Create Your Woodstock: It’s not polite to take more than you give
This is the third installment to the five-part series that helps you create an intentional mindset to experience the vibrancy of live events. Missed the intro to the series? Check it out before you continue.
We are part of a consumer-centric society. Every day we are consuming something new from a delectable goodie to media content. There is a price for all we consume. We pay in monetary value and in abstract currencies. We pay some spare change for a goodie at the local bakery and our body pays too, in calories. We pay a monthly subscription fee for the shows we binge on Netflix just as much as we pay with our time and attention.
We too have the power to pay it forward to the sources of our little indulgence to assure they are there when we want them most. We can write a review for the bakery online and refer a friend to Netflix.
When you buy a ticket to a live event, in what ways do you pay beyond monetary value? Do we simply show up to consume? How do you pay the experience forward?
This week’s installment follows the story of a college band inspired by The Blues Brothers. From the local bar to a national tour, the band offers an exchange of energy. The currency in the live event world is energy.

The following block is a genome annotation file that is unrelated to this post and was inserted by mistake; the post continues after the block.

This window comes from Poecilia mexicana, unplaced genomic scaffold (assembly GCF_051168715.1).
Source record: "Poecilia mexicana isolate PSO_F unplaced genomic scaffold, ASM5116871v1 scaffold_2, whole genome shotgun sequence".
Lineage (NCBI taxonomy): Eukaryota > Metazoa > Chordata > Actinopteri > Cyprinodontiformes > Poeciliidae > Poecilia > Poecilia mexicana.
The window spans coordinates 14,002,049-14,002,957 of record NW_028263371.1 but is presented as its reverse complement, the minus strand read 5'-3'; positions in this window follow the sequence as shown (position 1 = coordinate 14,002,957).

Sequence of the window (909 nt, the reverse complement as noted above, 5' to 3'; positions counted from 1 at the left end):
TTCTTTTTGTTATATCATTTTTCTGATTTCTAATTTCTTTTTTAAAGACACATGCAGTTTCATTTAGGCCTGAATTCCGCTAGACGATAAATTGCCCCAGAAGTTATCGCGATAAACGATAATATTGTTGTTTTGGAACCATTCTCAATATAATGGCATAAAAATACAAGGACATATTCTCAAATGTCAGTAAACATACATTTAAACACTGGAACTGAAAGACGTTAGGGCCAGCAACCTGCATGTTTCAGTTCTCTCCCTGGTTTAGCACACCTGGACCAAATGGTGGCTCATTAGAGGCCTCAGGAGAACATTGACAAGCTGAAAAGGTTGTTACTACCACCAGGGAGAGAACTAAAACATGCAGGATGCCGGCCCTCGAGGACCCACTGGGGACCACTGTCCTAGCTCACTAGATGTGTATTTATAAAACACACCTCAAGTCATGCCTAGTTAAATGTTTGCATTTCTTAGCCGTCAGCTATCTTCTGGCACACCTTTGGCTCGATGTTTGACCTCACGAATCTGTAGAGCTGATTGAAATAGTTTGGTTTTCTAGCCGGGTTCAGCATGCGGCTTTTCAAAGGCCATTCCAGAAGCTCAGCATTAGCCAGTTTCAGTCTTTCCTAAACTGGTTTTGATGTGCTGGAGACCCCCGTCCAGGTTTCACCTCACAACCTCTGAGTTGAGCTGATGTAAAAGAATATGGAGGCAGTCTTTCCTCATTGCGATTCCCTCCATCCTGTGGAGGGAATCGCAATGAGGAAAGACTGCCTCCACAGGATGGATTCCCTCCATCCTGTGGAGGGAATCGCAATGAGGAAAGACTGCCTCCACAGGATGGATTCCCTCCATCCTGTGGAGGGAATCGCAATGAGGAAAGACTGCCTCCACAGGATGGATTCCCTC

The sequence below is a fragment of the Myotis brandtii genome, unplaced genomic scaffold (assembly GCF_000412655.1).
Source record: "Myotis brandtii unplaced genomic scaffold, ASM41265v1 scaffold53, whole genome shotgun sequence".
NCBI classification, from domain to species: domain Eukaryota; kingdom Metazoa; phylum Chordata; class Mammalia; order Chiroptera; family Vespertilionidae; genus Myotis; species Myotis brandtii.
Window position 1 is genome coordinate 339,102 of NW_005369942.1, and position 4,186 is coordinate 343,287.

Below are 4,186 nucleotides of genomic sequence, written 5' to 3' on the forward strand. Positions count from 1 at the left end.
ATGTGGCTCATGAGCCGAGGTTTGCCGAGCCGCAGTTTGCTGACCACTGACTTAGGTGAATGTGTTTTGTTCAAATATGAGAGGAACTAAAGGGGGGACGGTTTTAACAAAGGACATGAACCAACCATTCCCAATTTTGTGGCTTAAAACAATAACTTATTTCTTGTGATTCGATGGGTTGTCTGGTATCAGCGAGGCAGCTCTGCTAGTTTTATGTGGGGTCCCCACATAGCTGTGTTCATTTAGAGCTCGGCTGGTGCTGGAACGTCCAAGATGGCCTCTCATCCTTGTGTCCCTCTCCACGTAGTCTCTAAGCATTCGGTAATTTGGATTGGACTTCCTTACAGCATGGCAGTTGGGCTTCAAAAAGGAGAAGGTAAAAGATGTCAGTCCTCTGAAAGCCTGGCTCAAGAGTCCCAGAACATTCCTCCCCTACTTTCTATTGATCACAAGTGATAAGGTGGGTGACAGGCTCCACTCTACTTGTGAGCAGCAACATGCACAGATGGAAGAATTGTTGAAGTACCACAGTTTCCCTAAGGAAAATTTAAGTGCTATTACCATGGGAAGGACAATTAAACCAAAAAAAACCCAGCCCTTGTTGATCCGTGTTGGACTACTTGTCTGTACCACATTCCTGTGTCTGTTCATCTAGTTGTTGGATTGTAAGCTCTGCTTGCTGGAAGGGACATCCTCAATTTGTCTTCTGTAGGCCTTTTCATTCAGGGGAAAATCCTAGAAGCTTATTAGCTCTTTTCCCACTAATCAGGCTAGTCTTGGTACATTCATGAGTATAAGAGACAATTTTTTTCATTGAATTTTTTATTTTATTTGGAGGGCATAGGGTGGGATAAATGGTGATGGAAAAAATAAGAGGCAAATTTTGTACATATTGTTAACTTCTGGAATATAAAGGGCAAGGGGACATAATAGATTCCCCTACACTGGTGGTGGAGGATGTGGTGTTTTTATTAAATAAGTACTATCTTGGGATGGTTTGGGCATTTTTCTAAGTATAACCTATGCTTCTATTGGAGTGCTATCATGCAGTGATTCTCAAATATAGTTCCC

Enjoy the story from Live LIVE! Creating Community in Music Experiences:
“College: a place to learn from the textbooks,” said the guy who did college all wrong.
Sure, the focus of college is an academic education that prepares adults as they transition to the “real world.” Textbooks, lectures, and tangents of tenured professors talking about their dissertation from 15 years ago have their place in the learning process. There is power and purpose in the knowledge and wisdom they provide.
However, peer to peer learning is often some of the most unique, fruitful learning and growth in one’s college, a rite of passage, experience. With these experiences and friendships, students walk away with a lot more than a piece of paper, a diploma, to represent their time spent on college campuses and in university halls. That’s the kind of stuff that people talk about their whole life — the crazy adventures with friends, the late-night talks as they make sense of the world, and the shenanigans one simply does not put on a resume.
At 18 years old Andy Holtgreive packed up for Aquinas College with his new guitar strapped to his back, a gift from his parents. Fate would have it that the resident advisor, Christian, an older student that lived in the dorms with Andy and other freshman serving as a “big brother” in their transition to college, was a musician and Andy’s new neighbor. Andy found a friend and teacher in his Christian. Their jam sessions quickly evolved into writing lessons. Andy learned to write his first song, and between freshman and sophomore year had written a handful of songs to add to his repertoire.
Returning for sophomore year, Andy and his resident assistant formed a band they called Plumber Butt with another buddy, Vince. Vince lived off-campus in community with some students working on a year-long service project and proposed Plumber Butt play a show in their living room, no amplification, and no-frills.
“It was insane and it was fun,” Andy recalls. They did blues riffs, covers, and originals. It was then that Andy “got the bug” — being in front of people, acting silly, and playing music. They packed 100 students into the room like sardines and played 5 shows over that year.